Now here comes the infamously pro-business, anti-regulation Gorsuch upholding a sweeping act of business regulation.

Those who adopted the Civil Rights Act might not have anticipated their work would lead to this particular result. Likely, they weren’t thinking about many of the Act’s consequences that have become apparent over the years, including its prohibition against discrimination on the basis of motherhood or its ban on the sexual harassment of male employees. But the limits of the drafters’ imagination supply no reason to ignore the law’s demands. When the express terms of a statute give us one answer and extratextual considerations suggest another, it’s no contest. Only the written word is the law, and all persons are entitled to its benefit.

There we go! This is going to be the vehicle for the next assault on basic tenets of statutory interpretation and Chevron deference. The Civil Rights Act has long served as every conservative’s favorite argument for textualism. “If courts considered legislative history, then they would have to dismiss the addition of ‘sex’ as a joke?” you can hear some pompous professor posit. This, of course, ignores that Smith’s anti-civil rights coalition wasn’t a majority and the majority that passed the legislation did so intending to take the term seriously despite its disingenuous introduction, but what’s a conservative argument without cherry-picking? In any event, a case involving this statute sets up a perfect bid to undermine the value of legislative intent in divining the meaning of statutory language, as well as the doctrine granting executive agencies deference in interpreting how to execute statutory language. All of that stuff is “extratextual” nonsense!

Gorsuch couldn’t be more clear about what he’s intending to do with this opinion short of inserting a giant winking emoji:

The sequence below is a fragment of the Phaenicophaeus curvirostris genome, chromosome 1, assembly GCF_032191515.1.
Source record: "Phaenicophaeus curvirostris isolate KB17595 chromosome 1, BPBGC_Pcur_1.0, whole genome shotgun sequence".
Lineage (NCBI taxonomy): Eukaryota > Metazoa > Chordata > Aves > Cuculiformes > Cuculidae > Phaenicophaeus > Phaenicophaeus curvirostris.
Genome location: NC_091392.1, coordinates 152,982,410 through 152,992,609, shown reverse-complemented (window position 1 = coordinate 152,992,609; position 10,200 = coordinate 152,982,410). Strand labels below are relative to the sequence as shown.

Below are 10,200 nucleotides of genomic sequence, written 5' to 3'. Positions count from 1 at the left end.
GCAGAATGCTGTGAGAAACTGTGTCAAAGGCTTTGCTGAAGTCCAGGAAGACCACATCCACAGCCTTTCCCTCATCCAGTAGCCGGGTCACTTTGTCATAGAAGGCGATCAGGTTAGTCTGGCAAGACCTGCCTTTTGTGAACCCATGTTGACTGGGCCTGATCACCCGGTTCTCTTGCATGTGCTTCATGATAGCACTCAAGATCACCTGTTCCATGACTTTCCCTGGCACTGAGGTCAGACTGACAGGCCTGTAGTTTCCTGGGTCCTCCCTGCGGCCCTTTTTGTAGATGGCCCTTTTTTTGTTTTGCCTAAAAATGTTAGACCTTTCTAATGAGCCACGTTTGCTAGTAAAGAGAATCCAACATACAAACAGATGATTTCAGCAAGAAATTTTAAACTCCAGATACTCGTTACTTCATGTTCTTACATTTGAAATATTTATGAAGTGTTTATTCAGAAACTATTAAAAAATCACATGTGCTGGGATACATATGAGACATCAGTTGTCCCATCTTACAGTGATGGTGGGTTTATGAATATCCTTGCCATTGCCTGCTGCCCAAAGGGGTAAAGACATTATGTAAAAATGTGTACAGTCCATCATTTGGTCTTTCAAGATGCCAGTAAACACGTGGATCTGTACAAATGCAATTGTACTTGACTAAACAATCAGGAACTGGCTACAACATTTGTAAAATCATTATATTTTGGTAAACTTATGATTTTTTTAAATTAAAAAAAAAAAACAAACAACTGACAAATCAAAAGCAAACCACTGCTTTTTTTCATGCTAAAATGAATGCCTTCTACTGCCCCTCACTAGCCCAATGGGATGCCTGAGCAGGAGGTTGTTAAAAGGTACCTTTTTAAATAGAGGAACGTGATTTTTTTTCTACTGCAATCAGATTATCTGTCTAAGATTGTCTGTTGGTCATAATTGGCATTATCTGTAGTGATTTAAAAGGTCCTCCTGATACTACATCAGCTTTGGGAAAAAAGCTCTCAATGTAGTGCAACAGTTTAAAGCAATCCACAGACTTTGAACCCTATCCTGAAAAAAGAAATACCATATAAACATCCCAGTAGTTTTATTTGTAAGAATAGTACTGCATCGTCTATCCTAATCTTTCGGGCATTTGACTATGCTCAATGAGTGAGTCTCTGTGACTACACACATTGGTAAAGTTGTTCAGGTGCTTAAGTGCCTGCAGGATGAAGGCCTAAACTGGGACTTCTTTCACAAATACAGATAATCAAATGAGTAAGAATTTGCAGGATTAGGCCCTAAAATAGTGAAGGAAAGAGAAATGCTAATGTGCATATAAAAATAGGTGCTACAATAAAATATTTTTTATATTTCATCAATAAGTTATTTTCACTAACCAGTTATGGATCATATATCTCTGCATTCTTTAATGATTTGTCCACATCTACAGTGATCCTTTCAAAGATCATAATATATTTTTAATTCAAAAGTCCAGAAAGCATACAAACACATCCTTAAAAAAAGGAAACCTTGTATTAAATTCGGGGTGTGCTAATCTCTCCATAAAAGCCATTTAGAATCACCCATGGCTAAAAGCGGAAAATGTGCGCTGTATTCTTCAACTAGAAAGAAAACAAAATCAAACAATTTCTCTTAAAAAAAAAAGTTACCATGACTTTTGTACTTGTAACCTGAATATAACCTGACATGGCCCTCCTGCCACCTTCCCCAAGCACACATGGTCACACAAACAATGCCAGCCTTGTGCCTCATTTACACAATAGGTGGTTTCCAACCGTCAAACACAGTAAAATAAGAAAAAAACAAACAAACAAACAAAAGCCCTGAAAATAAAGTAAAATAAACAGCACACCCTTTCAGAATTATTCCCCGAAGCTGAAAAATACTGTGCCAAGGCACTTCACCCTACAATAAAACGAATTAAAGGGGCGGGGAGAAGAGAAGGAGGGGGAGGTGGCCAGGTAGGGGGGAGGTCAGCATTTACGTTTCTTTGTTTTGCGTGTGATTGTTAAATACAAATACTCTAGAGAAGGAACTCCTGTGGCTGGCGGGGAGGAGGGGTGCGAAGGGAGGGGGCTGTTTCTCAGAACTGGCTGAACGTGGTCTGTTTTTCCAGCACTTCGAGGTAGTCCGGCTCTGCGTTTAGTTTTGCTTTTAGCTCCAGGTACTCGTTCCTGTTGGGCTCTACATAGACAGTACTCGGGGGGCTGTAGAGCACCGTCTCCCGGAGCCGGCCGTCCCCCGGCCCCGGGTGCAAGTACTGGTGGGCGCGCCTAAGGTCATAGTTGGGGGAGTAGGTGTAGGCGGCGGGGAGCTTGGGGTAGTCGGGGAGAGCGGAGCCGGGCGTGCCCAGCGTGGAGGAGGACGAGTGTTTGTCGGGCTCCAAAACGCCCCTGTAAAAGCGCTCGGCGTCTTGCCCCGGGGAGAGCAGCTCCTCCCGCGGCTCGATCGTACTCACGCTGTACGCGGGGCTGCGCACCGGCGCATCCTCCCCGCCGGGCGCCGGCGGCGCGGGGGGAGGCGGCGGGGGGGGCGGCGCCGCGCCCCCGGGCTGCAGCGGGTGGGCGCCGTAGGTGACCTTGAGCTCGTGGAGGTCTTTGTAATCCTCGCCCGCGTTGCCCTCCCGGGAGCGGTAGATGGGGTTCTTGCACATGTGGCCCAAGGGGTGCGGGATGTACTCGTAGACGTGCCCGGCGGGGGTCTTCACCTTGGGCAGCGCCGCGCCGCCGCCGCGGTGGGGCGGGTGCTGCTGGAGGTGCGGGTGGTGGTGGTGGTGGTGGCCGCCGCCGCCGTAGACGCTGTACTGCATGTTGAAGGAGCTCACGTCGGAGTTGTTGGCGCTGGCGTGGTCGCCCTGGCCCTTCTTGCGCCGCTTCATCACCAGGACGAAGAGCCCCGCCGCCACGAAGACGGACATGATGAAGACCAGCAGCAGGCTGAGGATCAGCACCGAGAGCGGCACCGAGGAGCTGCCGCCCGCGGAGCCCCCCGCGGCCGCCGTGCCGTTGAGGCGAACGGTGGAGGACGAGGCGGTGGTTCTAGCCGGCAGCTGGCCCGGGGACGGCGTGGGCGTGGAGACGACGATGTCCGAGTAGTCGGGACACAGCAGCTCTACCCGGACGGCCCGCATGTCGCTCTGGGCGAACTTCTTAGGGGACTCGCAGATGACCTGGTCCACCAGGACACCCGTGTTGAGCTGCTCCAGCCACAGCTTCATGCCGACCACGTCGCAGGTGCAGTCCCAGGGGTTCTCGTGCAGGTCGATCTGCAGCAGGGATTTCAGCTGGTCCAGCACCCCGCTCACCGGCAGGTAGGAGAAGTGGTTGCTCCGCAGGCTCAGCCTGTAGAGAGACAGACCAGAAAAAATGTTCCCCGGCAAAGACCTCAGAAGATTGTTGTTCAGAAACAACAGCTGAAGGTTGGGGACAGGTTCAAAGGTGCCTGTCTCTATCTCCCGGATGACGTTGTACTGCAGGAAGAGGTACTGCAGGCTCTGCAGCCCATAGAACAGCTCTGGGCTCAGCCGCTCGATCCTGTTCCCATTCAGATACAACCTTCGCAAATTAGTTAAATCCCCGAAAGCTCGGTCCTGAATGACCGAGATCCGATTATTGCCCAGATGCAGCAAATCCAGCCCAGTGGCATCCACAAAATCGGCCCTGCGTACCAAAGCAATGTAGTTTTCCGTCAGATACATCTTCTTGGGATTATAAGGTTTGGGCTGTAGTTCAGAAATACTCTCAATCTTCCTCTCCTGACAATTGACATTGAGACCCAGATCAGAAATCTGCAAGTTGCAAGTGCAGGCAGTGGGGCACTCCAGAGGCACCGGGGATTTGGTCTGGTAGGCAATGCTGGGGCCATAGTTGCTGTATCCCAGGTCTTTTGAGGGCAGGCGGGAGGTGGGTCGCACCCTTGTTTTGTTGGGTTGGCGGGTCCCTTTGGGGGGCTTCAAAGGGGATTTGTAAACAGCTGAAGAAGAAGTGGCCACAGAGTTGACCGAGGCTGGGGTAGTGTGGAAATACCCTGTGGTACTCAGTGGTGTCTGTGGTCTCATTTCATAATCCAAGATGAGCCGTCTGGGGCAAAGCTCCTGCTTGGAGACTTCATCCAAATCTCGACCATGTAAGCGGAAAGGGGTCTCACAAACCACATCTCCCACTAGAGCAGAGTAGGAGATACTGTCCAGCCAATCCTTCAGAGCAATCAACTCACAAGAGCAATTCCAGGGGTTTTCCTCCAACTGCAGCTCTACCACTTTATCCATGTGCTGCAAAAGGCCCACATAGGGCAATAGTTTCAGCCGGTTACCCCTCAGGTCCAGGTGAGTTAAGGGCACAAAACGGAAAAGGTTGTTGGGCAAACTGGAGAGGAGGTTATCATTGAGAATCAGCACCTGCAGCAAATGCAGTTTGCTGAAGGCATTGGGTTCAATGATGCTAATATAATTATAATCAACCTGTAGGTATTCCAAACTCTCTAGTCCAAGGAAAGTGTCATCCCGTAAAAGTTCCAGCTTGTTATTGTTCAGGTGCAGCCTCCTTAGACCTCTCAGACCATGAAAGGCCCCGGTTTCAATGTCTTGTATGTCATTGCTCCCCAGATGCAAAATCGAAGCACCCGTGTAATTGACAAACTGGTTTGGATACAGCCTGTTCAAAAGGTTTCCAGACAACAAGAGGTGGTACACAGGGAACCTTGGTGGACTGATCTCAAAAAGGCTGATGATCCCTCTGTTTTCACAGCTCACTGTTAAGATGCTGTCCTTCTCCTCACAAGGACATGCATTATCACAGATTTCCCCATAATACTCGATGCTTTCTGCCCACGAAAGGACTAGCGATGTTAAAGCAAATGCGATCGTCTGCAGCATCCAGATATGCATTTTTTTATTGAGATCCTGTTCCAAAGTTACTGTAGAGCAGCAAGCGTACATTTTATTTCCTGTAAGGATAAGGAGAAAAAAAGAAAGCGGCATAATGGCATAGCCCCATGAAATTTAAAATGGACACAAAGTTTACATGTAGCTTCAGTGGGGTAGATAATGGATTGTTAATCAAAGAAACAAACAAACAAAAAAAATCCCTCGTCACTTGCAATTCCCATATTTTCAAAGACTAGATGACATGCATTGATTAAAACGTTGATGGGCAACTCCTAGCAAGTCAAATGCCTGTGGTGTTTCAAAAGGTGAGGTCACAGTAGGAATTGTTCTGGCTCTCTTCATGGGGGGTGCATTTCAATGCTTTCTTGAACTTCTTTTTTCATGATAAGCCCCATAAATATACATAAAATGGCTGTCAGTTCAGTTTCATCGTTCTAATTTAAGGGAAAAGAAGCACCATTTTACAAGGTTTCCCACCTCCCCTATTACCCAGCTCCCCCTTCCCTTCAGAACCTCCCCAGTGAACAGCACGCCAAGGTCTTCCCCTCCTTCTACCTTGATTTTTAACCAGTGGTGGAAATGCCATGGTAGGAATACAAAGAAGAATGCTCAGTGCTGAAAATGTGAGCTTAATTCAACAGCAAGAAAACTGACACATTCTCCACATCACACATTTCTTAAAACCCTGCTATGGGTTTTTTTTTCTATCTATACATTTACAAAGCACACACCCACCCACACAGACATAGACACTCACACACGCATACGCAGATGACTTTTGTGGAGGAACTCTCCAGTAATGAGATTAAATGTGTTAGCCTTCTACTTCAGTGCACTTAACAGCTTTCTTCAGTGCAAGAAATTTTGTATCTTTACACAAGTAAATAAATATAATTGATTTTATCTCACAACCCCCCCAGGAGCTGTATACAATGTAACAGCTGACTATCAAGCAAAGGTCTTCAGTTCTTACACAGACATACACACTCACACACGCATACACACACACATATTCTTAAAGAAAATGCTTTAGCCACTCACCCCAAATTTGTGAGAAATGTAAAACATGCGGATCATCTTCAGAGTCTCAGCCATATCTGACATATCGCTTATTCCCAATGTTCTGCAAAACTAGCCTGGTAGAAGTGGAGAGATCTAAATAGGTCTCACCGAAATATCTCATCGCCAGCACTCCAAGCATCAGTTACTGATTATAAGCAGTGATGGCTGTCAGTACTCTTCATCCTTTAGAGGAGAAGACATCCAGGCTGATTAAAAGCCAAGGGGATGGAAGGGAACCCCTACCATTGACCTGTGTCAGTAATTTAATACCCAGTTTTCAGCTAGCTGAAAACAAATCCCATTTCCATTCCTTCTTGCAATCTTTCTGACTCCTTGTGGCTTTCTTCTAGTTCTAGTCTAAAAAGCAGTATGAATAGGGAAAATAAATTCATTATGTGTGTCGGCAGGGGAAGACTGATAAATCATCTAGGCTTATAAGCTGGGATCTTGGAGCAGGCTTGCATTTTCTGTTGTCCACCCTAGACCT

This Court normally interprets a statute in accord with the ordinary public meaning of its terms at the time of its enactment. After all, only the words on the page constitute the law adopted by Congress and approved by the President. If judges could add to, remodel, update, or detract from old statutory terms inspired only by extratextual sources and our own imaginations, we would risk amending statutes outside the legislative process reserved for the people’s representatives. And we would deny the people the right to continue relying on the original meaning of the law they have counted on to settle their rights and obligations.

Eyes. Rolling. So. Hard. Right. Now.

Gorsuch then proceeds to, you can’t make this up, cite old editions of Webster’s Dictionary to determine what “discrimination” could have possibly meant to those of the distant past. Neil Gorsuch is exactly the guy at the wedding or funeral that begins with, “Webster’s Dictionary defines….”

Alito and Kavanaugh wrote dissents almost perfectly constructed to set up Gorsuch’s ode to triumphant textualism. Alito even goes so far as to say that it’s crazy to limit statutory interpretation to the analysis of the text in a passage that could be captioned, “TFW your wholly contrived judicial philosophy betrays your naked political philosophy.” Alito’s dissent, longer than the majority opinion, reads as such a celebration of TERF culture it may as well be titled: Harry Potter and the Goblet Of Bigot Tears.

Pointing to later legislation that specifically references homosexuality as an indication that it couldn’t have been intended by the term “sex” in the Civil Rights Act, the dissents earn a proper textualist admonishment from Gorsuch:

But what? There’s no authoritative evidence explaining why later Congresses adopted other laws referencing sexual orientation but didn’t amend this one. Maybe some in the later legislatures understood the impact Title VII’s broad language already promised for cases like ours and didn’t think a revision needed. Maybe others knew about its impact but hoped no one else would notice. Maybe still others, occupied by other concerns, didn’t consider the issue at all. All we can know for certain is that speculation about why a later Congress declined to adopt new legislation offers a “particularly dangerous” basis on which to rest an interpretation of an existing law a different and earlier Congress did adopt.

“Particularly dangerous.” Remember that one, because that’s what it will be the next time the Court levels its aim on a statute that fails to explicitly spell out everything it means. For a group of people who sneer at “900 page bills” and “hundreds of thousands of pages of regulations” they sure do want Congress to write out every eventuality.




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Response to onetexan (Reply #27)

Tue Jun 16, 2020, 11:24 AM

29. It's totally consistent with his hypetextualist approach, which means bad things in other cases nt